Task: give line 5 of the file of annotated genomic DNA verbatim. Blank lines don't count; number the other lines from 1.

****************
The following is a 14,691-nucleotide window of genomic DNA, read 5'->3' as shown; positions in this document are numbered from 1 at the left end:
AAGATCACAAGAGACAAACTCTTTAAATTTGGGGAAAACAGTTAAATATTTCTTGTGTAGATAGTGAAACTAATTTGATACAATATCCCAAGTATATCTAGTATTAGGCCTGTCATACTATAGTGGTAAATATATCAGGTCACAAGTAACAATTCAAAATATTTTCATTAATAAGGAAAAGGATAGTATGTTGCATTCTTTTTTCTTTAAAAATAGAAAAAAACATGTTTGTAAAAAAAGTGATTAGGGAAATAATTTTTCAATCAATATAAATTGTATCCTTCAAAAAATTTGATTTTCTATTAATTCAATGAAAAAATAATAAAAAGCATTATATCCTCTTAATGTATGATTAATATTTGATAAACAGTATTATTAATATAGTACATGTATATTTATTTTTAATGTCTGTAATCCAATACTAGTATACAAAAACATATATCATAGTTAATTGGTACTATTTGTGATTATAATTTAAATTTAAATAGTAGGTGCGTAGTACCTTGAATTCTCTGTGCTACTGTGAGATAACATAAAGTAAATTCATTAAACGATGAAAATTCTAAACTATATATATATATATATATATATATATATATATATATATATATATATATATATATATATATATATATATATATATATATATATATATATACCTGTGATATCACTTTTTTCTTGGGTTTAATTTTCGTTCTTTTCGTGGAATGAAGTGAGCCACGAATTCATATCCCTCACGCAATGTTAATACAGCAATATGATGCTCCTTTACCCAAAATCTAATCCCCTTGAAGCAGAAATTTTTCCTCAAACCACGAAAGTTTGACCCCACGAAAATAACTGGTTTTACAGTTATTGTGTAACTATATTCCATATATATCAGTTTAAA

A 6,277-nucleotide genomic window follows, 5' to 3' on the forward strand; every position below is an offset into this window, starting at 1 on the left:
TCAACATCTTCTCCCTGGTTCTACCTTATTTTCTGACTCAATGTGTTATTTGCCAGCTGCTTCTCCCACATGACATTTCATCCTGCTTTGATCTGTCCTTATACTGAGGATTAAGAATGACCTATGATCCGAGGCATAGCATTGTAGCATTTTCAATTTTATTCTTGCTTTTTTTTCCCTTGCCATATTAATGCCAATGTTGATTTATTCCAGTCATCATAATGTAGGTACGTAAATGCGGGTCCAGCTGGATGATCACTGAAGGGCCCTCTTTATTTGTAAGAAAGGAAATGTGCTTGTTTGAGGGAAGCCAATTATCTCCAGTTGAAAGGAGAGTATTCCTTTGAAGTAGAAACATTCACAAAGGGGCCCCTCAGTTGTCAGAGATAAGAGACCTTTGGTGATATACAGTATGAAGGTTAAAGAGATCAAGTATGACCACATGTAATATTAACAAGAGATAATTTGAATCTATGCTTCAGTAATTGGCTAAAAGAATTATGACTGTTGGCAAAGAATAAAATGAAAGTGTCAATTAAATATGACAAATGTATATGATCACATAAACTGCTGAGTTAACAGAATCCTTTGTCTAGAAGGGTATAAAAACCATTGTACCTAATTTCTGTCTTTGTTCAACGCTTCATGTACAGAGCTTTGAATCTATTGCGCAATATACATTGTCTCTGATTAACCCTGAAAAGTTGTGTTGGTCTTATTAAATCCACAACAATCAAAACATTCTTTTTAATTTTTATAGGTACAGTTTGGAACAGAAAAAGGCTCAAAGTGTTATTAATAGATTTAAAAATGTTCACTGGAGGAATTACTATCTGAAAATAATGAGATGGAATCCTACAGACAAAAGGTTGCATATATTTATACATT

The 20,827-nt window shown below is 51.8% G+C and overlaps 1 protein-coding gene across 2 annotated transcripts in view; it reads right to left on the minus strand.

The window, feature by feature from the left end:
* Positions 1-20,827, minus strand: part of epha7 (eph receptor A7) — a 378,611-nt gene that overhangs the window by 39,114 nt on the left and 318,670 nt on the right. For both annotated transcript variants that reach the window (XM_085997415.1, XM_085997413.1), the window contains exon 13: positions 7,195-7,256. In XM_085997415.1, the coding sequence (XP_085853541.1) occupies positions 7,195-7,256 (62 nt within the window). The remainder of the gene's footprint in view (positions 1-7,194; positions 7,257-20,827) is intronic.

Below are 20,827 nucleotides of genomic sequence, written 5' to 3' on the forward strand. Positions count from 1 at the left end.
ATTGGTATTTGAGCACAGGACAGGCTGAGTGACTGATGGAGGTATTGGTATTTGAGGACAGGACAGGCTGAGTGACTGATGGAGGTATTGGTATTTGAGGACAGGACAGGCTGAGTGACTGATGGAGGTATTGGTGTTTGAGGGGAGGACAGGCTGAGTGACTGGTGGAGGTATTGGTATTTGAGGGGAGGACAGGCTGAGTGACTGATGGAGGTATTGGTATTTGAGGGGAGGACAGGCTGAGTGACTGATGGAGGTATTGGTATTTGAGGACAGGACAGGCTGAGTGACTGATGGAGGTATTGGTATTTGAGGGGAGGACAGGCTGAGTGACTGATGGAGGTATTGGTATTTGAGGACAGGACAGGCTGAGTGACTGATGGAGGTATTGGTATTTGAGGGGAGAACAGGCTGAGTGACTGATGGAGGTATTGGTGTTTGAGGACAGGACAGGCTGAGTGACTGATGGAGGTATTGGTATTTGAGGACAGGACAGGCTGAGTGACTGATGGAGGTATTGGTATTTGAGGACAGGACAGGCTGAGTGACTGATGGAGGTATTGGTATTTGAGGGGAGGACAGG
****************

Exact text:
The 20,827-nt window shown below is 51.8% G+C and overlaps 1 protein-coding gene across 2 annotated transcripts in view; it reads right to left on the minus strand.